Work from home sounds great in the same way that a brownie sounds great. The challenge is that, once your diet is solely brownies, the bloom comes off the rose. You can yearn for the familiarity of your former work life. Work from home during the pandemic can be a catalyst, though, to make long-term changes in your productivity. I’ve been watching our corporate activity in the past 10 days and these are some things that we could change.

It has been interesting to watch a whole wave of people adapt to working remotely. I ran a web development team remotely for three years so have already been through this phase. You start to learn what works with remote teams and what doesn’t.

Communication is critical but so is keeping out of your people’s way. You can’t see them, and so you have to realize your normal cues need to adapt. Routines in your communication and a light touch can be really useful for everyone involved.

One thing that has to change immediately: your use of email. To the extent email is used for anything other than communication, it needs to stop. Another is to start thinking about how people can do work without having to do it at the same time as each other, or you.

Asynchronous Work

Your reliance on email will vary. Many of my colleagues outside the library use email to:

  • share changes to documents, so an email chain contains numerous document versions.
  • share accumulated information, so that you need to maintain a long email forward chain to have access to all the information.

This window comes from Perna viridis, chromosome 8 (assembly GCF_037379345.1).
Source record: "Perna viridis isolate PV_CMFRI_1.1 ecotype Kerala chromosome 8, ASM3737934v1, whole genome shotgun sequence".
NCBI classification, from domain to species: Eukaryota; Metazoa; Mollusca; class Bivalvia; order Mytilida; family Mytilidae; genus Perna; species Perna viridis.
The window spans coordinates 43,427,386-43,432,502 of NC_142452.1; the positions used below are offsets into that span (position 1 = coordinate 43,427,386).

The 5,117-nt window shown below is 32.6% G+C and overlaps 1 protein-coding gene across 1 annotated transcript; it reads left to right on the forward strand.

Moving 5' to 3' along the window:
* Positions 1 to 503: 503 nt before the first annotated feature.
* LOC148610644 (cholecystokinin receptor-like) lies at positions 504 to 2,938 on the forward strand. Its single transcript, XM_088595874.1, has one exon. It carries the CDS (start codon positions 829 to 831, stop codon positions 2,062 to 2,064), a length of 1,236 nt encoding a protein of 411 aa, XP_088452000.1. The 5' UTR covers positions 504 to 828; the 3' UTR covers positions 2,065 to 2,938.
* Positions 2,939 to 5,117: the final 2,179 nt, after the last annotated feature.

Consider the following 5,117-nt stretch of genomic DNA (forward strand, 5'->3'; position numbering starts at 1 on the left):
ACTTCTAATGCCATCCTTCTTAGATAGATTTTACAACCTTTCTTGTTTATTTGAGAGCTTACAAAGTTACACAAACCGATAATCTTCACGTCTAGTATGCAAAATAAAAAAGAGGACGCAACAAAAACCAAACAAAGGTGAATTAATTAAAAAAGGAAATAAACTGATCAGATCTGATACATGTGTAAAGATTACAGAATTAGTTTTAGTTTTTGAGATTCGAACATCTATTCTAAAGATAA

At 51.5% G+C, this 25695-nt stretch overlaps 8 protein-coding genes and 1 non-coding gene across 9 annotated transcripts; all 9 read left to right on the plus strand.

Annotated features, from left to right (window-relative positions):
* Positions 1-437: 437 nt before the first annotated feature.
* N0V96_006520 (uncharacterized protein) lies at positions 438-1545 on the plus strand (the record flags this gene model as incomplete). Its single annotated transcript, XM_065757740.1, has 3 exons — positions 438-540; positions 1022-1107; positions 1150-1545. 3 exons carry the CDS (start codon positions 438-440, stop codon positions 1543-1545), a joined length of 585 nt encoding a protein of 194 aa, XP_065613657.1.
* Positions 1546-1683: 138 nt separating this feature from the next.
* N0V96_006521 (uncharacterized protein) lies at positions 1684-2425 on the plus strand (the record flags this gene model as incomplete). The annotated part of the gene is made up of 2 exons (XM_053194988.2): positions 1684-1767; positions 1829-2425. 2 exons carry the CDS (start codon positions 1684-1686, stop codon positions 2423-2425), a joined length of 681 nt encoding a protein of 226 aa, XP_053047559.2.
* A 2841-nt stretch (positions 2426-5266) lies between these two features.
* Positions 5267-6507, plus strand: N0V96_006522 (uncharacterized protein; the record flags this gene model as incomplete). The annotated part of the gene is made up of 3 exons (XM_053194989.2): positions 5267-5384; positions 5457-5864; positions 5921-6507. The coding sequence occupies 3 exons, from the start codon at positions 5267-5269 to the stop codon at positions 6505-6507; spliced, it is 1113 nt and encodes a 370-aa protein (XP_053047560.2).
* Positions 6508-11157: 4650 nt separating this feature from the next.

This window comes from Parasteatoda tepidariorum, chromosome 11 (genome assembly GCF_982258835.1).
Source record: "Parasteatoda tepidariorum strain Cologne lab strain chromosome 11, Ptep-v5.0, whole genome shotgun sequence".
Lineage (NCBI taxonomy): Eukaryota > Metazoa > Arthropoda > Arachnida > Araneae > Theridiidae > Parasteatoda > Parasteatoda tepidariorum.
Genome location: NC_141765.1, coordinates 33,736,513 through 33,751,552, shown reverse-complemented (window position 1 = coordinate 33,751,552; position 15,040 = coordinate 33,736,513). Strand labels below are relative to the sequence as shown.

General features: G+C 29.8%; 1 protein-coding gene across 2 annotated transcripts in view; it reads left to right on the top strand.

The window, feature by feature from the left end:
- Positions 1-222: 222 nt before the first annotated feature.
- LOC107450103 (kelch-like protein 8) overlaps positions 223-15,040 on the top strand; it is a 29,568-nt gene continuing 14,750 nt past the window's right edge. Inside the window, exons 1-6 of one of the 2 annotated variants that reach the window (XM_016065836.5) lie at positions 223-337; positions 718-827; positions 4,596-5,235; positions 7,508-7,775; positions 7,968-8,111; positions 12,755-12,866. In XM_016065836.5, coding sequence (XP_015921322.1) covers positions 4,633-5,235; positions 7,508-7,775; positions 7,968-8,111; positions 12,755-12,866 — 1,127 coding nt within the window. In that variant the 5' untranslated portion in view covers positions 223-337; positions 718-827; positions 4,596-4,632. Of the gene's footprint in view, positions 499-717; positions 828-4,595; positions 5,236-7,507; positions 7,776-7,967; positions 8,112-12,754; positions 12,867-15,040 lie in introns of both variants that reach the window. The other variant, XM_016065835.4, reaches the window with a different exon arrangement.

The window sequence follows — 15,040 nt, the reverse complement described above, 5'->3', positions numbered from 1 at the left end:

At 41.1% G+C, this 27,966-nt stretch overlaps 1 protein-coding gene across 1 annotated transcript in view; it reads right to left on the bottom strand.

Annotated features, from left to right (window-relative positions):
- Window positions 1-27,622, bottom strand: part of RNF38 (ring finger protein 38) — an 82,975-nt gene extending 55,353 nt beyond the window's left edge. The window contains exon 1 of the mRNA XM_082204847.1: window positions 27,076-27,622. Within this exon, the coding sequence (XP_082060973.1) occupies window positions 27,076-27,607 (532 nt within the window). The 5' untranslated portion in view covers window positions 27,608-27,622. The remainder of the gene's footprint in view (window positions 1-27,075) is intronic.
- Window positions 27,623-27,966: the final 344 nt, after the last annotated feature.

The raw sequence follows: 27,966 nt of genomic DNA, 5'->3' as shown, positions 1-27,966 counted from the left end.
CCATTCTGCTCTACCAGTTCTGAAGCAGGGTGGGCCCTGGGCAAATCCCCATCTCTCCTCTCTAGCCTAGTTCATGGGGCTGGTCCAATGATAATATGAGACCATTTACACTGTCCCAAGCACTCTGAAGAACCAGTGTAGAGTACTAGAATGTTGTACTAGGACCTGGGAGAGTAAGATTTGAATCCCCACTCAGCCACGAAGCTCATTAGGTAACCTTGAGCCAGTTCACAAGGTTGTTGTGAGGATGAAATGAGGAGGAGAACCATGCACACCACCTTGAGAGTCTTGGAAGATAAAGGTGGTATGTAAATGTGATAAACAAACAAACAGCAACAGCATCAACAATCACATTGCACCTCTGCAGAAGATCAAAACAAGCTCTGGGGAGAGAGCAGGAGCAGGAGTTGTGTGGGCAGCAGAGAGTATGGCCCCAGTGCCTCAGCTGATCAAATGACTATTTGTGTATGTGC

A frequent fall back to email in a typical work environment is the phone. But a phone – like the in-person meetings we no longer have – requires both parties to be available at the same time.

Synchronous work is often inefficient even in a normal, physically adjacent work environment. Meetings frequently involve information sharing that could happen asynchronously. When you move to a remote management operation, synchronous work can become more difficult.

Perhaps more importantly, it can become more obvious how unnecessary some synchronous work is. The email conversation creates a quasi-synchronous need, or you may not be responding to the latest event or update.

Instead of replicating an email-centric operation, there may be opportunities to:

  • stop sharing attachments and instead use a shared copy of a document inside SharePoint or Google Docs or OneDrive. That way, instead of the work happening locally and then requiring an email to share, the work happens centrally and cuts out emails.
  • stop sharing email trails with accumulated information and instead create a shared document that everyone can read and, if necessary update. This post about Git Lab – which has a document-first culture – shows how it is possible to make this shift. Put the process and procedure in a place everyone who needs it can access it and get it out of your inbox.

I had this experience at the end of last week. Our reference team was doing some internally-focused research. But a lot of people at the organization were also gathering related information. There was a clearinghouse need and, as the person I was interacting with said:

[W]e are sending emails back and forth and it is creating a ton of extra work with little value.